EU carmakers have already begun to focus on switching to electric cars. Most of them have launched their own electric models, but in a way they are being forced into the European Union itself.
Its actions have recently been criticized by Škoda’s chief, Thomas Schäfer, who blames the EU for introducing a strict Euro 7 standard in an effort to substantially reduce emissions from future cars, informs Auto Express.
According to the head of Škoda, Euro 7 is “ridiculous”
According to him, the effort to introduce this standard would bring about a several thousand increase in the prices of classic cars, especially in a smaller segment, and would only cause a waste of funds that could be spent in electromobility.
According to Schäfer, this is why the plan for Euro 7 seems “ridiculous”. The consequence of this standard should have far-reaching consequences, especially for the prices of smaller vehicles, which would be even more expensive by several thousand euros.
„If Euro 7 enters in the way that everyone is talking about, it will make the Fabia at least 5,000 euros more expensive. The impact of the standard on small cars will be proportionally much higher than on larger models. That’s crazy,According to Auto Express, the Chairman of the Board of Directors of Škoda Thomas Schäfer commented on the Euro 7 margin.
Schäfer’s arguments aim to “slow down” the development of electric cars due to the introduction and need to meet the conditions of the new Euro 7 standard. In fact, Euro 7 could have a major impact on the development and transition to electromobility that the EU is pushing for.
At the same time, it could have an impact on the end customer. If, as a result of the new standard, the cheapest car models would become more expensive, a motorist who would not yet be able to afford a new electric car would pay for it, but at the same time he would pay thousands of euros extra for a new car produced according to the strictest EU standards.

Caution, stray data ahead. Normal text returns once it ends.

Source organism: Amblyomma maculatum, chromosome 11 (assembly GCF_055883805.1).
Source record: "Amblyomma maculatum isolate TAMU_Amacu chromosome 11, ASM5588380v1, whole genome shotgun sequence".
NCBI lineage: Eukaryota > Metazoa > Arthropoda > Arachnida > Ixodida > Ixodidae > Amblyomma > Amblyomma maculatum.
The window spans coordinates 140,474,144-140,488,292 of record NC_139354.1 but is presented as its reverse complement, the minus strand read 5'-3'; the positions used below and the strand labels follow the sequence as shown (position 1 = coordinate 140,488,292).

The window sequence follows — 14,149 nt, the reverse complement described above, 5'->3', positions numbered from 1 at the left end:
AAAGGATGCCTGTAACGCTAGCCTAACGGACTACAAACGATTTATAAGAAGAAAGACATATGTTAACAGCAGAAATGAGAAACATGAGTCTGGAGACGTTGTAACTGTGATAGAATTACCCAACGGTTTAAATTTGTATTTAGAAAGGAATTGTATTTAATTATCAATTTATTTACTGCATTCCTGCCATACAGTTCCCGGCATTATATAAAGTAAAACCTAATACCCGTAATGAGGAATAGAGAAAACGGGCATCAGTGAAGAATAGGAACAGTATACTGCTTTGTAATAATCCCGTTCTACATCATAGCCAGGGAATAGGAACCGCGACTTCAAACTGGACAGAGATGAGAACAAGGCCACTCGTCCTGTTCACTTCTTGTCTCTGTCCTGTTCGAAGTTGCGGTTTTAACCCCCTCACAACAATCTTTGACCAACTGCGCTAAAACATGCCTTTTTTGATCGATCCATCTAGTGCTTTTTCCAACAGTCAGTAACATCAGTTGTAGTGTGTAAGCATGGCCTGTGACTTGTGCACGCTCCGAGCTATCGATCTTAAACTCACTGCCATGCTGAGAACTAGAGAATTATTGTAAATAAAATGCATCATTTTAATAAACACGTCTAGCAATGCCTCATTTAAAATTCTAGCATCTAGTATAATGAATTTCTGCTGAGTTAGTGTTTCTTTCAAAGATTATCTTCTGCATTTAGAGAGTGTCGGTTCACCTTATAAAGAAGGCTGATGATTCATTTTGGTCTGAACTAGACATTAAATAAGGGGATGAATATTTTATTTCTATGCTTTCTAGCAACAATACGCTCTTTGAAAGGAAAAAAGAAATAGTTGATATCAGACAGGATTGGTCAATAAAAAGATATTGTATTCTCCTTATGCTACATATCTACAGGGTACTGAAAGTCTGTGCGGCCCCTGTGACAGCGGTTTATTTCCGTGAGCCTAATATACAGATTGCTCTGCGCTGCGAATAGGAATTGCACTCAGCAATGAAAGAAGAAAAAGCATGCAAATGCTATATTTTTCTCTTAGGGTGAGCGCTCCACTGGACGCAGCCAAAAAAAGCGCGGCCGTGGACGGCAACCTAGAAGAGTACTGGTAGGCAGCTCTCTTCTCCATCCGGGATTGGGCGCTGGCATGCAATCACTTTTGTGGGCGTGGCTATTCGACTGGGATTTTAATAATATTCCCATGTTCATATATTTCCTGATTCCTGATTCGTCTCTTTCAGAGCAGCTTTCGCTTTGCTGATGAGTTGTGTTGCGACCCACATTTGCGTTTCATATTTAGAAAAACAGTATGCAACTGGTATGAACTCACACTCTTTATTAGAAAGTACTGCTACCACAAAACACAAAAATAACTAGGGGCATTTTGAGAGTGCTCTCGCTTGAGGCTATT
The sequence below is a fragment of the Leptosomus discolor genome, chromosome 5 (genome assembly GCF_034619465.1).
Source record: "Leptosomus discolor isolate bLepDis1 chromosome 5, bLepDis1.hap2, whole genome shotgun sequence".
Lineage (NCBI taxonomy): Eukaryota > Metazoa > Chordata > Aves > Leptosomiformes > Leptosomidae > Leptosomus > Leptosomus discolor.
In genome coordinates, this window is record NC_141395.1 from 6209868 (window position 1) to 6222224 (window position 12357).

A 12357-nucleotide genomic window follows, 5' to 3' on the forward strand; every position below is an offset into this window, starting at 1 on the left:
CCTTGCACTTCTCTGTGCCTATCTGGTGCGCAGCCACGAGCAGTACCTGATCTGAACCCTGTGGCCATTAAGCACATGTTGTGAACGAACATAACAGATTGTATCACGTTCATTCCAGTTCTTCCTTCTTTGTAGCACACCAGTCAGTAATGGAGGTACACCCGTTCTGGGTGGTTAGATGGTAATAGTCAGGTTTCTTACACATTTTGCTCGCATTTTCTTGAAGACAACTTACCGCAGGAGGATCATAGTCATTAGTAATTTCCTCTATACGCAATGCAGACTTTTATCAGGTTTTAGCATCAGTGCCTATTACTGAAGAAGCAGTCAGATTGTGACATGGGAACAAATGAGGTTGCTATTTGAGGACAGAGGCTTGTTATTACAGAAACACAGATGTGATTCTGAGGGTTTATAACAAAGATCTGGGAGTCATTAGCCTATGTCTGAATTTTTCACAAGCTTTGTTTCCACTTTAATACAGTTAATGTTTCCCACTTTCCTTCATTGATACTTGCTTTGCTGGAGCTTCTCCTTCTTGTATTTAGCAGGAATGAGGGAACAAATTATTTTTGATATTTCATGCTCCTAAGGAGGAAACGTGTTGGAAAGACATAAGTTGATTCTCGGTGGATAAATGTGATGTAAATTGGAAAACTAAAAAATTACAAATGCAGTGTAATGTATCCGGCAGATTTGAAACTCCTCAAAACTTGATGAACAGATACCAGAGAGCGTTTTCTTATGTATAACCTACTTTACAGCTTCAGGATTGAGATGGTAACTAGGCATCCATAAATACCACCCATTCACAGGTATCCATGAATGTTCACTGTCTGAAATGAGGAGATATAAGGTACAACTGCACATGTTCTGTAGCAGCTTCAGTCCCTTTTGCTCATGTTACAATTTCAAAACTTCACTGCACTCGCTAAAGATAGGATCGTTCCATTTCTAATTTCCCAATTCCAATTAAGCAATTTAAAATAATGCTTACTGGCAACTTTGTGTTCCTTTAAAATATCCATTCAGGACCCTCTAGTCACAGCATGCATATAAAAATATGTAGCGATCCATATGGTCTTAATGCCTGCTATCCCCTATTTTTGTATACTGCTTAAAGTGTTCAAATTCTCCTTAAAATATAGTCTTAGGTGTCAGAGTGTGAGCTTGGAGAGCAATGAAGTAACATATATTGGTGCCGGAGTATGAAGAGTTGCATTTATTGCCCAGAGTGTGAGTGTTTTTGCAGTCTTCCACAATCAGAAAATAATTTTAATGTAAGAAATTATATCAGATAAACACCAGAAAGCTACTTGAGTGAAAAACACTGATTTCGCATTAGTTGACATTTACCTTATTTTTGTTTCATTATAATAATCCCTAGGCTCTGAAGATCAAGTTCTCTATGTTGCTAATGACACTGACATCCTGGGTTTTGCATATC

The strict emission standard makes car wrinkles on the forehead
At the same time, the Euro 7 standard itself is already perceived by many as a “tool” for pushing burners out of the way. The original form of the standard, according to the ideas of the Union, was almost unattainable. The technical parameters were initially set too strictly.
The Euro 7 standard wanted to stipulate that each car would meet a strict emission limit in all driving conditions, while the vehicle should always achieve maximum emissions of up to 30 mg CO2 per 1 km according to the prepared standard. An even stricter limit of 10 mg CO2 / km was also considered. For comparison, the currently valid Euro 6 standard sets an emission limit of 80 mg CO2 per kilometer.
Compared to today’s standard, Euro 7 represents a drastic turnaround in the field of passenger car emissions, which, due to technical possibilities, would not be able to meet the new limits under the set conditions. Such a scenario could then result in drivers buying fewer new cars with Euro 7 and rather turning to older vehicles with older emission standards when searching.
However, this would be in stark contrast to the EU’s efforts to vehemently fight for the electrification of the car industry. Ultimately, however, the Union is to adjust the technical conditions for Euro 7 so that it is accessible to car manufacturers.
We should get to know the final form of Euro 7 already this autumn, but its validity could be postponed by 2 years later and the place of the announced year 2025 would take effect in 2027.